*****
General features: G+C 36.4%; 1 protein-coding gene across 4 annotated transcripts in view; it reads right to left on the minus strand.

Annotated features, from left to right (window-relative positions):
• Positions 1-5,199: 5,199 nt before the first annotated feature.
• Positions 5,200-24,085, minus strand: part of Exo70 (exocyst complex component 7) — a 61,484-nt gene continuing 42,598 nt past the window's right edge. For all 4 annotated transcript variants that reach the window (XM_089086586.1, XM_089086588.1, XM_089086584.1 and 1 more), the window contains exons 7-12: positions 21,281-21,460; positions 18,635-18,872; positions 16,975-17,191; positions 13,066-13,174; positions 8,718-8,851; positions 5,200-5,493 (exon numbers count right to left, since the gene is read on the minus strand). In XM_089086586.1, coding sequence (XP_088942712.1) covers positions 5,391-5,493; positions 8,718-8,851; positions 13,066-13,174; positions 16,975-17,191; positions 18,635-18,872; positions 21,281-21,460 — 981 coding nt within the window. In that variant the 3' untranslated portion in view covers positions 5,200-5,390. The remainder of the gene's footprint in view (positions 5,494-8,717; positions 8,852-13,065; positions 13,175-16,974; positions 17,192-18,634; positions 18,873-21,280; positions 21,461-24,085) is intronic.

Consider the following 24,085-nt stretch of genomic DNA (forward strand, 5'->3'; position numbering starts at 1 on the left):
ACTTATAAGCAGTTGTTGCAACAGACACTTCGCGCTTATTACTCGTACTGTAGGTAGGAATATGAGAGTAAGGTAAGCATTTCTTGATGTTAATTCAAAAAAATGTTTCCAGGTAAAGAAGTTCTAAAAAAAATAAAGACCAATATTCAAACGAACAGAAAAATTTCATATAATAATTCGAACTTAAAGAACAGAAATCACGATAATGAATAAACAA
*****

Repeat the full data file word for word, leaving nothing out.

General features: G+C 36.4%; 1 protein-coding gene across 4 annotated transcripts in view; it reads right to left on the minus strand.

Annotated features, from left to right (window-relative positions):
• Positions 1-5,199: 5,199 nt before the first annotated feature.
• Positions 5,200-24,085, minus strand: part of Exo70 (exocyst complex component 7) — a 61,484-nt gene continuing 42,598 nt past the window's right edge. For all 4 annotated transcript variants that reach the window (XM_089086586.1, XM_089086588.1, XM_089086584.1 and 1 more), the window contains exons 7-12: positions 21,281-21,460; positions 18,635-18,872; positions 16,975-17,191; positions 13,066-13,174; positions 8,718-8,851; positions 5,200-5,493 (exon numbers count right to left, since the gene is read on the minus strand). In XM_089086586.1, coding sequence (XP_088942712.1) covers positions 5,391-5,493; positions 8,718-8,851; positions 13,066-13,174; positions 16,975-17,191; positions 18,635-18,872; positions 21,281-21,460 — 981 coding nt within the window. In that variant the 3' untranslated portion in view covers positions 5,200-5,390. The remainder of the gene's footprint in view (positions 5,494-8,717; positions 8,852-13,065; positions 13,175-16,974; positions 17,192-18,634; positions 18,873-21,280; positions 21,461-24,085) is intronic.

Consider the following 24,085-nt stretch of genomic DNA (forward strand, 5'->3'; position numbering starts at 1 on the left):
ACTTATAAGCAGTTGTTGCAACAGACACTTCGCGCTTATTACTCGTACTGTAGGTAGGAATATGAGAGTAAGGTAAGCATTTCTTGATGTTAATTCAAAAAAATGTTTCCAGGTAAAGAAGTTCTAAAAAAAATAAAGACCAATATTCAAACGAACAGAAAAATTTCATATAATAATTCGAACTTAAAGAACAGAAATCACGATAATGAATAAACAA